from Chapter 3
The Rosicrucian Connection
The overt influence of the Masonic-Illuminist tradition in the French Revolution was notable. In revolutionary literature of the period, the Illuminist symbol of the eye in the triangle appears on book covers, and the red Phrygian cap, borrowed from the mysteries of Mithras and the initiation rites of the Illuminati, was adopted as the headgear of the citizens’ militia. The Masonic tenets of equality, liberty, and fraternity became the rallying cry of the mob, while the red banner, a Masonic symbol of universal love, was openly carried in the streets by the revolutionaries. It is said that when the French king was executed, a voice cried out from the crowd “De Molay is avenged!”
Within a year of the beginning of the Revolution, the land in France had been divided among the peasants, slavery was eradicated from the French colonies, price controls were introduced to protect the living standards of the poor, and a democratic constitution was created. The Committee of Public Safety passed laws introducing free education, free medical services, and the guidelines for a welfare state. The price for these reforms, however, was high: The threat of foreign invasion and counterrevolution led to a centralized dictatorship of a new ruling class and to the Terror that destroyed all opposition to the alleged betrayal of the original aims of the Revolution. As with all radical political movements, those who advocated the replacement of the status quo were soon seduced by the power they had gained and became oppressors who were worse than the tyrants they replaced.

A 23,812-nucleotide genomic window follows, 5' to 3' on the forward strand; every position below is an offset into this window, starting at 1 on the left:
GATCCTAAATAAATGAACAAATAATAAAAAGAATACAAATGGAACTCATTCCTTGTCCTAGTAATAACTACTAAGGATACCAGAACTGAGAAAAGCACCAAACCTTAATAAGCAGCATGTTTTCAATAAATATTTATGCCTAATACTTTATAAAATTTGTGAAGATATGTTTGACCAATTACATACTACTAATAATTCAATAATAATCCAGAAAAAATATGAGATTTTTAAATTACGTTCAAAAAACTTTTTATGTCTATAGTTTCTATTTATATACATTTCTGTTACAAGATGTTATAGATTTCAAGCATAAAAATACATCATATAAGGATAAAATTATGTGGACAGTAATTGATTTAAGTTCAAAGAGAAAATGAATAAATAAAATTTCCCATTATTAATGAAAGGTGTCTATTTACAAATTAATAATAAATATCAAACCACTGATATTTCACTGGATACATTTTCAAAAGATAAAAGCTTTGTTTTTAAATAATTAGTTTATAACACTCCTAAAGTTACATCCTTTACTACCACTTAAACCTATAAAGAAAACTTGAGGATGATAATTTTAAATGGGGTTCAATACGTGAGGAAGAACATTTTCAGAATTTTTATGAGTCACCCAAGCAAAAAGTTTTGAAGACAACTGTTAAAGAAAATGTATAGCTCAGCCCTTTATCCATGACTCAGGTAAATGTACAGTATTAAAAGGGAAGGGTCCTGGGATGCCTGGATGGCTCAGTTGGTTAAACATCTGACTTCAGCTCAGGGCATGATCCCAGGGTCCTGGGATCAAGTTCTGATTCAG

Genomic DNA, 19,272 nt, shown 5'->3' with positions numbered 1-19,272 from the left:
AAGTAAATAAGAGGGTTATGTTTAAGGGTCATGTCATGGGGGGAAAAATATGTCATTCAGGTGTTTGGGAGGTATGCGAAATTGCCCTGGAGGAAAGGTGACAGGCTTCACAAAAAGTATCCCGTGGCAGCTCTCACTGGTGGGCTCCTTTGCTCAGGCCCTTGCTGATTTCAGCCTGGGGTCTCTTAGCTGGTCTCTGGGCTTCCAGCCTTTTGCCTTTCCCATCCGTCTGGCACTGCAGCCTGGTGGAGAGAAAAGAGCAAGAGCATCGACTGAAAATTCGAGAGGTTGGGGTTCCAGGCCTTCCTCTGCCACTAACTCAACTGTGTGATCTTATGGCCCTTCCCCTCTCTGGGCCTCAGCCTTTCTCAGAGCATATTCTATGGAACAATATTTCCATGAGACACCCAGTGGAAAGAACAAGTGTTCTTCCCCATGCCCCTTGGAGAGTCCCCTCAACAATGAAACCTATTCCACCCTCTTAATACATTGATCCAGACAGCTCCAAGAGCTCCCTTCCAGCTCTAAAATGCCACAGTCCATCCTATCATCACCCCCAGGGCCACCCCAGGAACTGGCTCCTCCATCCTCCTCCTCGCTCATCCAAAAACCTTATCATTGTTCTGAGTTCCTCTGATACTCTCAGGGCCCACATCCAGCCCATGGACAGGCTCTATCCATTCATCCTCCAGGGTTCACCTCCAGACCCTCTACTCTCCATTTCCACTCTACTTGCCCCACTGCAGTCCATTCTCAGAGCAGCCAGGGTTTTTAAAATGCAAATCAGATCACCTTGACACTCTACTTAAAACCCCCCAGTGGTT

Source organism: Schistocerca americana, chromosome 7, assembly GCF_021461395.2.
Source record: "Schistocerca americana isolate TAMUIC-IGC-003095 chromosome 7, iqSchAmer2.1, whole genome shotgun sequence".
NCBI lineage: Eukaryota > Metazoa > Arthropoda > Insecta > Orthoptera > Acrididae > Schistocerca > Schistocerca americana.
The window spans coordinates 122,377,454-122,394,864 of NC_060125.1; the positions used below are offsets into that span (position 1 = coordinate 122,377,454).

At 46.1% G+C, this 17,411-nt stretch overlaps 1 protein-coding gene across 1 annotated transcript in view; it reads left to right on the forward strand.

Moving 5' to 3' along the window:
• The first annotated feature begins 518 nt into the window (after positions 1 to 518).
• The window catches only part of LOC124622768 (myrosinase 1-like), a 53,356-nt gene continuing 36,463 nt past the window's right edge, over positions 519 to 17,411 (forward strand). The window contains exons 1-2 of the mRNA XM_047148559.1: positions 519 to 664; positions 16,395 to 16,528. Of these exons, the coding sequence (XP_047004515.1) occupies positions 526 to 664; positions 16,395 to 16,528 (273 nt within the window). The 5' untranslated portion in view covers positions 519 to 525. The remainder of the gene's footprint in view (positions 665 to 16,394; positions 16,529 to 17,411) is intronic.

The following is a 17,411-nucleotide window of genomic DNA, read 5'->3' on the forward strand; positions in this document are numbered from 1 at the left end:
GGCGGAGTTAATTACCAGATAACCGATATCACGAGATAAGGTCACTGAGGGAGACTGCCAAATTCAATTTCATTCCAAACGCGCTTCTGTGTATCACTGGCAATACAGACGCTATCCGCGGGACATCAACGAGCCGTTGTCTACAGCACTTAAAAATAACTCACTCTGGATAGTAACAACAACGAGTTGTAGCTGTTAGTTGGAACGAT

The role of the Illuminati and the Masons in the French Revolution was confused by the abandonment of the high ideals of the political movement that had instigated the original social reforms. The radicalism of the Masonic lodges before the Revolution had alienated their traditional following among the aristocratic classes in France. Even before 1789, the aristocrats had begun to resign from those lodges promoting socialism, and, as a result, their organization was seriously weakened. By 1792 very few Masonic lodges were practicing, and the movement was in a state of apathy. Those lodges that had survived faced hostility from the revolutionary government. At Versailles in 1792, the former grand master of a Masonic Templar lodge was lynched by an angry mob. Elsewhere, Masonry came under suspicion; those in power saw its role as a secret society as a cover for counterrevolution. Given that it was instrumental in the Revolution, it is ironic that within the space of a few years, French Freemasonry became the victim of the monster it had helped to create.
As early as 1791, allegations concerning the role of the Masons and the Illuminati were already beginning to circulate, based largely on the confessions of Cagliostro, who had been arrested by the Inquisition in 1789. In an attempt to save his life, the comte told his accusers about the international conspiracy by the Illuminati, the neo-Templars, and the Freemasons to start revolutions all over Europe. He revealed that their ultimate objective was to complete the work of the original Knights Templar by overthrowing the papacy or infiltrating agents into the College of Cardinals so that eventually an Illuminist would be elected pope.